Meet Elizabeth Edge, she’s a CAD designer. CAD design is swiftly becoming an integral part of the watch a jewellery industry as 3 dimensional models are so much easier to understand than a 2D drawing on paper or even on screen. CAD design should reduce the need for changes in the final product as the customer can make final changes to the 3D design they are presented with.We had a chat to Elizabeth to find out her specific story on exactly what a CAD designer is, how you become one and why the jewellery industry needs her.
Can you explain what exactly is a CAD designer
CAD stands for Computer Aided Design, and is used in many industries ranging from Jewellery to aerospace.
Using the appropriate software, a CAD designer can take an initial design and draw a 3-dimensional model, these models can then be 3D Printed to begin a manufacturing process, or utilised to create visual plans and renders.
What point in the design process do you help a jeweller?
Once a jewellery designer has a design ready to be manufactured, I will create a 3D model from their sketches and ideas. Using my knowledge and experience, I can also assist and advise on appropriate production methods, and any adjustments that may be necessary to complete their design.
I also help jewellers with bespoke work, where I create a photo-realistic image of the jewellery before it is made so the jeweller can show it to their client for approval. These photo-realistic images can also be used for websites and marketing material.
What got you into CAD design?
My background is Fine Art, and specifically sculpture which I studied at university. During my studies, I worked part-time with a Jewellery retailer where I learnt a lot about gemstones and precious metals, and over time became very intrigued and interested into how the different pieces of jewellery were made.
This convinced me to pursue a career in Jewellery, and I went on to complete a full-time Jewellery course which included computer aided design. CAD appealed to my way of thinking as I have always thought and drawn in 3D!
I then worked with a wedding ring manufacturer in the Jewellery Quarter where I experienced the real side of jewellery manufacture and was professionally trained in CAD and wax carving.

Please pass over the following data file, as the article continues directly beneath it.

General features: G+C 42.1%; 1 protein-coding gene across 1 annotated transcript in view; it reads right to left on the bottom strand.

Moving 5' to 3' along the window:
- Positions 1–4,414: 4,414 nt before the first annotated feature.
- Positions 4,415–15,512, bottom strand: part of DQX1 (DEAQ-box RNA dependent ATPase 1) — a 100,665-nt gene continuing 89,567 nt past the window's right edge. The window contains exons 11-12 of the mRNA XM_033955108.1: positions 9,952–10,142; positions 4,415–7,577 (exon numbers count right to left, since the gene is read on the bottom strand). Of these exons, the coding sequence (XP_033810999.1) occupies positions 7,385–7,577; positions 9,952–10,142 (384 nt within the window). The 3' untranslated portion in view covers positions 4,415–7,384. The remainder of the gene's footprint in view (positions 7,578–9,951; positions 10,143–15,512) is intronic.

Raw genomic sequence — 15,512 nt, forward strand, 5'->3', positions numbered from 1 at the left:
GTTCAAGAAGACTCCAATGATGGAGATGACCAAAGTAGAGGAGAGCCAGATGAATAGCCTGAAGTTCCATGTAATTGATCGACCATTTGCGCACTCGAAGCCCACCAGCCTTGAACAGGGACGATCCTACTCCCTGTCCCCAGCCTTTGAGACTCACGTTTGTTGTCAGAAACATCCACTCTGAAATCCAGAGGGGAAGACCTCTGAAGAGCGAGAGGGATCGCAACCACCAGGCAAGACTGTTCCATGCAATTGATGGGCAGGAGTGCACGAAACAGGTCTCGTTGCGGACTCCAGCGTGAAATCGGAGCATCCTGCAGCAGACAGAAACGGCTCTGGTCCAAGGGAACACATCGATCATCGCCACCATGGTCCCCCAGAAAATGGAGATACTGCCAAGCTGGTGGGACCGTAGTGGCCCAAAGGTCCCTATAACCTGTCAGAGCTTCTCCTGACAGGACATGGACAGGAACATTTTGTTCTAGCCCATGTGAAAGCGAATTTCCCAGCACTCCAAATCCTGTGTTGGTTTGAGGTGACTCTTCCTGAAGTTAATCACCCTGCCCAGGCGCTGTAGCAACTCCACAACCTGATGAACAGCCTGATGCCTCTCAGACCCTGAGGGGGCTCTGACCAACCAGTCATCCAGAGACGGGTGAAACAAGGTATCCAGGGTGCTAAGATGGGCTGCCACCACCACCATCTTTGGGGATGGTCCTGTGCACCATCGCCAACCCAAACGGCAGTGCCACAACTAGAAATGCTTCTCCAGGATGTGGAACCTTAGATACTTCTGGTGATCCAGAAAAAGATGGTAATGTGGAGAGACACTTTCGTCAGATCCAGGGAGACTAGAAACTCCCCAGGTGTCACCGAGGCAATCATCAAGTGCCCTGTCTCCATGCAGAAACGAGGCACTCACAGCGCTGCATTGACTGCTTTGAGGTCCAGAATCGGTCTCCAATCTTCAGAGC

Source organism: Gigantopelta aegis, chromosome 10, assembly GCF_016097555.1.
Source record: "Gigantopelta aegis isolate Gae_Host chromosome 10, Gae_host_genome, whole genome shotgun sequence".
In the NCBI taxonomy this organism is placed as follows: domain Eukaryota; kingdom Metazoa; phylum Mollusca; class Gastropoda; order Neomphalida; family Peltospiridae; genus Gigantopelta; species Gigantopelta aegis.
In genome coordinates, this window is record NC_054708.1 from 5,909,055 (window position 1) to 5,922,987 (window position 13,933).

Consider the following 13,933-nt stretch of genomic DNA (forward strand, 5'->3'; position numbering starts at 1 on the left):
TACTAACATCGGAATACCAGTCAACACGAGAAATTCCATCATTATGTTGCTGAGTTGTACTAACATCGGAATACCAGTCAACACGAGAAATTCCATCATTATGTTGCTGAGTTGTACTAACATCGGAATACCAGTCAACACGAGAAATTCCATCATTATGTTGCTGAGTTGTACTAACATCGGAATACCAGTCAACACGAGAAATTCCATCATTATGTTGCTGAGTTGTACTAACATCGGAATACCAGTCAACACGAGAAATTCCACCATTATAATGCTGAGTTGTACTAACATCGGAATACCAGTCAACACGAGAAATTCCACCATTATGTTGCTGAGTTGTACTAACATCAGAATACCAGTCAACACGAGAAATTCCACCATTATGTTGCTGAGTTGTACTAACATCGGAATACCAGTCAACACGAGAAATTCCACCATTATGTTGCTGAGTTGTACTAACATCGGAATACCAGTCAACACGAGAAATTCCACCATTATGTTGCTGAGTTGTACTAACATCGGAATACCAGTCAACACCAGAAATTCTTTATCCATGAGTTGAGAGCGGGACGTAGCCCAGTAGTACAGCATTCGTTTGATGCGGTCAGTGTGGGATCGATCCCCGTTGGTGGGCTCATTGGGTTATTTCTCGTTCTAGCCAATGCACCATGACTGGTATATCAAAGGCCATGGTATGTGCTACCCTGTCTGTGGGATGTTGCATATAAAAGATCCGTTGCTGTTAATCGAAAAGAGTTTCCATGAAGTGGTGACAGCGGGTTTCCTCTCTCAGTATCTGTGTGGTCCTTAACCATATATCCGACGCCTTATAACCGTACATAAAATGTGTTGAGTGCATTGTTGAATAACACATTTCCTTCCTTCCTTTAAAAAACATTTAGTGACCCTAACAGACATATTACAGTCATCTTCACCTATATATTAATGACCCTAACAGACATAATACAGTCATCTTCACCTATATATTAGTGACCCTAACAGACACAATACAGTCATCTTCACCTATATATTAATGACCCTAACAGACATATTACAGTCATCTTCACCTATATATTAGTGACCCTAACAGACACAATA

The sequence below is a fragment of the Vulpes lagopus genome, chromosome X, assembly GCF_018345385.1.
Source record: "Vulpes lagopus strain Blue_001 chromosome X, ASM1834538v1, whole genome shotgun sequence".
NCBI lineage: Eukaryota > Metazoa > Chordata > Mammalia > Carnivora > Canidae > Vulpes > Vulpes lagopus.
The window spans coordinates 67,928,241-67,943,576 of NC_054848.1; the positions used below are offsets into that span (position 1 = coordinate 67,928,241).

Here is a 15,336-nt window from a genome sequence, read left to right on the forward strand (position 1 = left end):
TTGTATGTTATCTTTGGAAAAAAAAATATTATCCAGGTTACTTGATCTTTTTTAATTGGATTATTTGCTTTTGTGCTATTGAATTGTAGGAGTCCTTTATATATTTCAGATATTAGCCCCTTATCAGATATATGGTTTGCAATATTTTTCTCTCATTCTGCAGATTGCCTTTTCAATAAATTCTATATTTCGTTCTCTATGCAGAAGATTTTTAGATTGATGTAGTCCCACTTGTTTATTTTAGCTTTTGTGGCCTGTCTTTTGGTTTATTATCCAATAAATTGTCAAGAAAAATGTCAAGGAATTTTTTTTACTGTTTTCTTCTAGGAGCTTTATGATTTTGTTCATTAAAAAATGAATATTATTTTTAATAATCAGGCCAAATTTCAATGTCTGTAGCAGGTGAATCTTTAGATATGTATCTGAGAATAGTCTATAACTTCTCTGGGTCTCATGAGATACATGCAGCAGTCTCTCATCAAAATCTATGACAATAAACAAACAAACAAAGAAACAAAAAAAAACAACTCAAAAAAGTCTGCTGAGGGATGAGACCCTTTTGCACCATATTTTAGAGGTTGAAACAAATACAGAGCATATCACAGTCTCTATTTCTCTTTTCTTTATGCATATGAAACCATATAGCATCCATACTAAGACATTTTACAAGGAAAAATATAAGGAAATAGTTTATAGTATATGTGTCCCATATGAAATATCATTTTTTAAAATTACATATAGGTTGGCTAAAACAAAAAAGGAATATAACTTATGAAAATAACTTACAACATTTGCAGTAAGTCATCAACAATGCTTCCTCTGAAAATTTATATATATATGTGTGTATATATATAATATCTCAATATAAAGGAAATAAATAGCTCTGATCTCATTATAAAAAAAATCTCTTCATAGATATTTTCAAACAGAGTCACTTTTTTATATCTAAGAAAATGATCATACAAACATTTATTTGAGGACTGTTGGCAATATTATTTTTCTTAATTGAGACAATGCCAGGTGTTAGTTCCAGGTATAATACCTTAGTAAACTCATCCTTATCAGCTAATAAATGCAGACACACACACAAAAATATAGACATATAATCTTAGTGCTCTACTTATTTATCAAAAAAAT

Where did you study and what did you study to get to CAD designing?
I attended the Birmingham school of Jewellery, in the Jewellery quarter, where I studied HND in Jewellery and Silversmithing. This taught me the basic skills in design and manufacturing of jewellery, including CAD. I also studied at The British Academy of Jewellery in London’s Hatton Garden where I gained a Level 4 Diploma in CAD Design for Jewellery Production
What's the best bit about what you do?
It’s great to see the finished pieces and ranges that I have helped clients create on their websites or physically in shops.
Also seeing the scope of jewellery design today, from the sublime to the ridiculous and how nothing surprises me anymore!
Being a freelance CAD Designer also gives me the freedom of working for myself!
If someone else was considering the same career what advice would you give them?
Practical jewellery making skills is a must and a fundamental to jewellery CAD design. Knowledge of processes such as stone setting, and tolerances of materials will support the CAD designer in any problems that may arise. Therefore, you definitely need to find a jewellery making and designing course!
Also, be sure to make and look after good contacts in the jewellery trade as you go along the way!
To speak to Elizabeth Edge and to view her, quite frankly amazing portfolio, click here firstname.lastname@example.org or www.behance.net/elizabeth_edge
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